On Tuesday 31 May 2005 19:38, Steven M. Bellovin wrote:
> In message <[EMAIL PROTECTED]>, Ian G writes:
> >On Tuesday 31 May 2005 02:17, Steven M. Bellovin wrote:
> >> In message <[EMAIL PROTECTED]>, "James A. Donald" writes:
> >> >    --
> >> >PKI was designed to defeat man in the middle attacks
> >> >based on network sniffing, or DNS hijacking, which
> >> >turned out to be less of a threat than expected.
> >>
> >> First, you mean "the Web PKI", not PKI in general.
> >>
> >> The next part of this is circular reasoning.  We don't see network
> >> sniffing for credit card numbers *because* we have SSL.
> >
> >I think you meant to write that James' reasoning is
> >circular, but strangely, your reasoning is at least as
> >unfounded - correlation not causality.  And I think
> >the evidence is pretty much against any causality,
> >although this will be something that is hard to show,
> >in the absence.
> Given the prevalance of password sniffers as early as 1993, and given
> that credit card number sniffing is technically easier -- credit card
> numbers will tend to be in a single packet, and comprise a
> self-checking string, I stand by my statement.

Well, I'm not arguing it is technically hard.  It's just
un-economic.  In the same sense that it is not technically
difficult for us to get in a car and go run someone
over;  but we still don't do it.  And we don't ban the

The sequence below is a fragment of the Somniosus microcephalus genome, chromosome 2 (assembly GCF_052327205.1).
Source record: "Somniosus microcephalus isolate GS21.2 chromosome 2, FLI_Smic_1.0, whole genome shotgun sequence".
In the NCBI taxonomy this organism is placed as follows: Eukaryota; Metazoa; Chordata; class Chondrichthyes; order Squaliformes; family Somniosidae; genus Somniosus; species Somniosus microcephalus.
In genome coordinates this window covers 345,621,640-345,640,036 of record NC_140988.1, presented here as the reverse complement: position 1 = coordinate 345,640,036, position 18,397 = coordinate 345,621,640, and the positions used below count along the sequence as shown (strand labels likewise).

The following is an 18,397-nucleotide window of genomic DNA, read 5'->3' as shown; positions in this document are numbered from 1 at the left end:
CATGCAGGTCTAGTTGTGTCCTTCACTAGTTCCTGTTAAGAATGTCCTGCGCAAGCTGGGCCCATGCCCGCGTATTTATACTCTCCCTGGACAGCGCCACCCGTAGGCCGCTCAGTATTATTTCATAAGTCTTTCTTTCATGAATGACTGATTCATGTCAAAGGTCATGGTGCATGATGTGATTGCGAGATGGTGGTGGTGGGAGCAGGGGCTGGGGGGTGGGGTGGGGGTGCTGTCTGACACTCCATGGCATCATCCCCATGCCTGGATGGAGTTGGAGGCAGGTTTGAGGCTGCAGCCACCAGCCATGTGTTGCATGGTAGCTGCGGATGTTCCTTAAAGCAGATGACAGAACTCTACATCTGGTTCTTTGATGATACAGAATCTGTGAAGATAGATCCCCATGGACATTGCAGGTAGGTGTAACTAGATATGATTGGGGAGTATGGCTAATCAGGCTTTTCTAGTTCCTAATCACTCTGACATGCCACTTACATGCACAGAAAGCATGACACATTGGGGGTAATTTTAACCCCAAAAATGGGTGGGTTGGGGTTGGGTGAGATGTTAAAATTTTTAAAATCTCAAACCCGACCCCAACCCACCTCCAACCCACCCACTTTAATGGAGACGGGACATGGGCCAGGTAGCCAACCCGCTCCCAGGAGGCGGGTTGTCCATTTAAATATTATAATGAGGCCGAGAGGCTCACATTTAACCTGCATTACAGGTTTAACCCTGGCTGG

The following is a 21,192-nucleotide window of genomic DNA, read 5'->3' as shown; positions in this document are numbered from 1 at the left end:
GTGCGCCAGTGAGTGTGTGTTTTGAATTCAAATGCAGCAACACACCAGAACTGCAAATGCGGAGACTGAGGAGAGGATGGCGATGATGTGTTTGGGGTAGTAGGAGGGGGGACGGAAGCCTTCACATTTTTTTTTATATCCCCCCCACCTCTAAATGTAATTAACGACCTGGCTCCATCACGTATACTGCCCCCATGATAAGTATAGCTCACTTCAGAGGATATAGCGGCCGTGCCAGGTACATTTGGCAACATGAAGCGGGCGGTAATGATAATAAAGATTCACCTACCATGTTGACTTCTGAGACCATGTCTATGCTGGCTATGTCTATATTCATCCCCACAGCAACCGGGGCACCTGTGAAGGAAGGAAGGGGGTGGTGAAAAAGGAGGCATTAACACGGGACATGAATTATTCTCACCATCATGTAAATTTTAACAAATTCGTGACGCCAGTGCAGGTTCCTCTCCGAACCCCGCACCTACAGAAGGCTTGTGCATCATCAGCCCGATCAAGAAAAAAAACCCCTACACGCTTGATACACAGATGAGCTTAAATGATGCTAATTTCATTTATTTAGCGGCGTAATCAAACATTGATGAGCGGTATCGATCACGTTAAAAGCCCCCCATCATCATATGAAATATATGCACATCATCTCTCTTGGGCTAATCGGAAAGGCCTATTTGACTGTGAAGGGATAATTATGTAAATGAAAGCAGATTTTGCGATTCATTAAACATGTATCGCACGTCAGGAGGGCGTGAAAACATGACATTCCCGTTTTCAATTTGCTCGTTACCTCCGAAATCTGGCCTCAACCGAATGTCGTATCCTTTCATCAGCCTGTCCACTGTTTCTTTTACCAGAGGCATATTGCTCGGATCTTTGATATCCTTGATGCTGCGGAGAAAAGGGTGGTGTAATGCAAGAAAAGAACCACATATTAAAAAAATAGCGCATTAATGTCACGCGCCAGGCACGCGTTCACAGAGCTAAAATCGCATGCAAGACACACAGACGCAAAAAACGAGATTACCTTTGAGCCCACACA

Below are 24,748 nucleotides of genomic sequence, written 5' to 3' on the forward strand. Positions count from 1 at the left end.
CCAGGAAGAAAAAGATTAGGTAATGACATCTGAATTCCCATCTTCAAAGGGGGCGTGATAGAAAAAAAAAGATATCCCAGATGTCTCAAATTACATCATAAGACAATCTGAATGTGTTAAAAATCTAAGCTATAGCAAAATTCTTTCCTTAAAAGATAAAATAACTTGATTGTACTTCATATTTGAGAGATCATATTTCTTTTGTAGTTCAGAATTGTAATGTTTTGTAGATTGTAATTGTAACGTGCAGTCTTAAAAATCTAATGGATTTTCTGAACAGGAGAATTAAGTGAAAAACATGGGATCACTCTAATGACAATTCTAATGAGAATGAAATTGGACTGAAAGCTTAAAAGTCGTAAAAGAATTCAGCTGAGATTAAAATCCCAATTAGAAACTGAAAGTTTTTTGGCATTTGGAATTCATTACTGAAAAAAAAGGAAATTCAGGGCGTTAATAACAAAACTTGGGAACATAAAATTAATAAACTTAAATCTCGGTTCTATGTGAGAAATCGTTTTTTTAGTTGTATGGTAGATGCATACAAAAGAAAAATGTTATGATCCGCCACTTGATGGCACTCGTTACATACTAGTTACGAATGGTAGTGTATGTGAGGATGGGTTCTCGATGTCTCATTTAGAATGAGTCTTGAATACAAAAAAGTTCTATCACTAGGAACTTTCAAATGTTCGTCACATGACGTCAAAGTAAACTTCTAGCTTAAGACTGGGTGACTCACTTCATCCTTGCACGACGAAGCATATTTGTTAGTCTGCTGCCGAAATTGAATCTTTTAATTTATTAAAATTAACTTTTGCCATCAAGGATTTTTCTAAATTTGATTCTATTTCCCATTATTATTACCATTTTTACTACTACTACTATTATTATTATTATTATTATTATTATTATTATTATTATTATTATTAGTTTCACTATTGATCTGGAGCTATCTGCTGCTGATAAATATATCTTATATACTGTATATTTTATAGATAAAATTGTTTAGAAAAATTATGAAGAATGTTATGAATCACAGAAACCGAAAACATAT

roads nor insist on our butlers walking with a red
flag in front of the car, either.  Well, not any more.

So I stand by my statement - correlation is not causality.

> > * AFAICS, a non-trivial proportion of credit
> >card traffic occurs over totally unprotected
> >traffic, and that has never been sniffed as far as
> >anyone has ever reported.  (By this I mean lots of
> >small merchants with MOTO accounts that don't
> >bother to set up "proper" SSL servers.)
> Given what a small percentage of ecommerce goes to those sites, I don't
> think it's really noticeable.

Exactly my point.  Sniffing isn't noticeable.  Neither
in the cases we know it could happen, nor in the
areas.  The one place where it has been noticed is
with passwords and what we know from that experience
is that even the slightest security works to overcome
that threat.  SSH is overkill, compared to the passwords
mailouts that successfully protect online password sites.

> > * We know that from our experiences
> >of the wireless 802.11 crypto - even though we've
> >got repeated breaks and the FBI even demonstrating
> >how to break it, and the majority of people don't even
> >bother to turn on the crypto, there remains practically
> >zero evidence that anyone is listening.
> >
> >  FBI tells you how to do it:
> >  https://www.financialcryptography.com/mt/archives/000476.
> Sure -- but setting up WEP is a nuisance.  SSL (mostly) just works.

SSH just works - and it worked directly against the
threat you listed above (password sniffing).  But it
has no "PKI" to speak of, and this discussion is about
whether PKI protects people, because it is PKI that is
supposed to protect against spoofing - a.k.a. phishing.

And it is PKI that makes SSL "just doesn't set up."
Anyone who's ever had to set up an Apache web